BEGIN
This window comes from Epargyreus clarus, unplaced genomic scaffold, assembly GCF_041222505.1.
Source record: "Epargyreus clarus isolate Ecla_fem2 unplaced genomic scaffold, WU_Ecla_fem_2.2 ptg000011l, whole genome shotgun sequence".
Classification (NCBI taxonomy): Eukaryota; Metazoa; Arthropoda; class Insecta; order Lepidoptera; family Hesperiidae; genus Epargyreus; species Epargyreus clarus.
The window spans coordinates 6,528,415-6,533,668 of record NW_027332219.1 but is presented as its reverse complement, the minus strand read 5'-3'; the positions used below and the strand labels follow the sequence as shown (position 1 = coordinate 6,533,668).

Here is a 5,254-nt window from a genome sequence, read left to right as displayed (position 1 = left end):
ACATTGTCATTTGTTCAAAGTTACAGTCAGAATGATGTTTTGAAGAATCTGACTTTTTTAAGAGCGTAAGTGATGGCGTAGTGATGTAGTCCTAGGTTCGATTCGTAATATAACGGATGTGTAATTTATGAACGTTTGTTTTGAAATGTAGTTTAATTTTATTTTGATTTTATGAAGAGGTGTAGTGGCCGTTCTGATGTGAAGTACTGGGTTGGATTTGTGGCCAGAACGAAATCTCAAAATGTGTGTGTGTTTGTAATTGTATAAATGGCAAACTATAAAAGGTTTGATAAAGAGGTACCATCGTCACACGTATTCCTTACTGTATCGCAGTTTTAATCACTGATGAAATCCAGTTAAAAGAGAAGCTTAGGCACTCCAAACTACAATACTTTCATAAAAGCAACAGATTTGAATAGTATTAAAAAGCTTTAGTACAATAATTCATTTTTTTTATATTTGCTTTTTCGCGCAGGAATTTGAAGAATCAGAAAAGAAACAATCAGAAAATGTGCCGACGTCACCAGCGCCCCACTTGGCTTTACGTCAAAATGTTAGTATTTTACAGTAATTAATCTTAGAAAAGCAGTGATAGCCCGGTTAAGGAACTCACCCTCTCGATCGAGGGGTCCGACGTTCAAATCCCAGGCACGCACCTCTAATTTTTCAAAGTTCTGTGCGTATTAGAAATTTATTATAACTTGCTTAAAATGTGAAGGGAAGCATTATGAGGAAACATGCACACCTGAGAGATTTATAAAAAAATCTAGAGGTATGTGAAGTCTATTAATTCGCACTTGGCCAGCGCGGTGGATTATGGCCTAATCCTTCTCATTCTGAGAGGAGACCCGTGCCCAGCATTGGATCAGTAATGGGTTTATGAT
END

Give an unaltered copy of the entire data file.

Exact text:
This window comes from Epargyreus clarus, unplaced genomic scaffold, assembly GCF_041222505.1.
Source record: "Epargyreus clarus isolate Ecla_fem2 unplaced genomic scaffold, WU_Ecla_fem_2.2 ptg000011l, whole genome shotgun sequence".
Classification (NCBI taxonomy): Eukaryota; Metazoa; Arthropoda; class Insecta; order Lepidoptera; family Hesperiidae; genus Epargyreus; species Epargyreus clarus.
The window spans coordinates 6,528,415-6,533,668 of record NW_027332219.1 but is presented as its reverse complement, the minus strand read 5'-3'; the positions used below and the strand labels follow the sequence as shown (position 1 = coordinate 6,533,668).

Here is a 5,254-nt window from a genome sequence, read left to right as displayed (position 1 = left end):
ACATTGTCATTTGTTCAAAGTTACAGTCAGAATGATGTTTTGAAGAATCTGACTTTTTTAAGAGCGTAAGTGATGGCGTAGTGATGTAGTCCTAGGTTCGATTCGTAATATAACGGATGTGTAATTTATGAACGTTTGTTTTGAAATGTAGTTTAATTTTATTTTGATTTTATGAAGAGGTGTAGTGGCCGTTCTGATGTGAAGTACTGGGTTGGATTTGTGGCCAGAACGAAATCTCAAAATGTGTGTGTGTTTGTAATTGTATAAATGGCAAACTATAAAAGGTTTGATAAAGAGGTACCATCGTCACACGTATTCCTTACTGTATCGCAGTTTTAATCACTGATGAAATCCAGTTAAAAGAGAAGCTTAGGCACTCCAAACTACAATACTTTCATAAAAGCAACAGATTTGAATAGTATTAAAAAGCTTTAGTACAATAATTCATTTTTTTTATATTTGCTTTTTCGCGCAGGAATTTGAAGAATCAGAAAAGAAACAATCAGAAAATGTGCCGACGTCACCAGCGCCCCACTTGGCTTTACGTCAAAATGTTAGTATTTTACAGTAATTAATCTTAGAAAAGCAGTGATAGCCCGGTTAAGGAACTCACCCTCTCGATCGAGGGGTCCGACGTTCAAATCCCAGGCACGCACCTCTAATTTTTCAAAGTTCTGTGCGTATTAGAAATTTATTATAACTTGCTTAAAATGTGAAGGGAAGCATTATGAGGAAACATGCACACCTGAGAGATTTATAAAAAAATCTAGAGGTATGTGAAGTCTATTAATTCGCACTTGGCCAGCGCGGTGGATTATGGCCTAATCCTTCTCATTCTGAGAGGAGACCCGTGCCCAGCATTGGATCAGTAATGGGTTTATGAT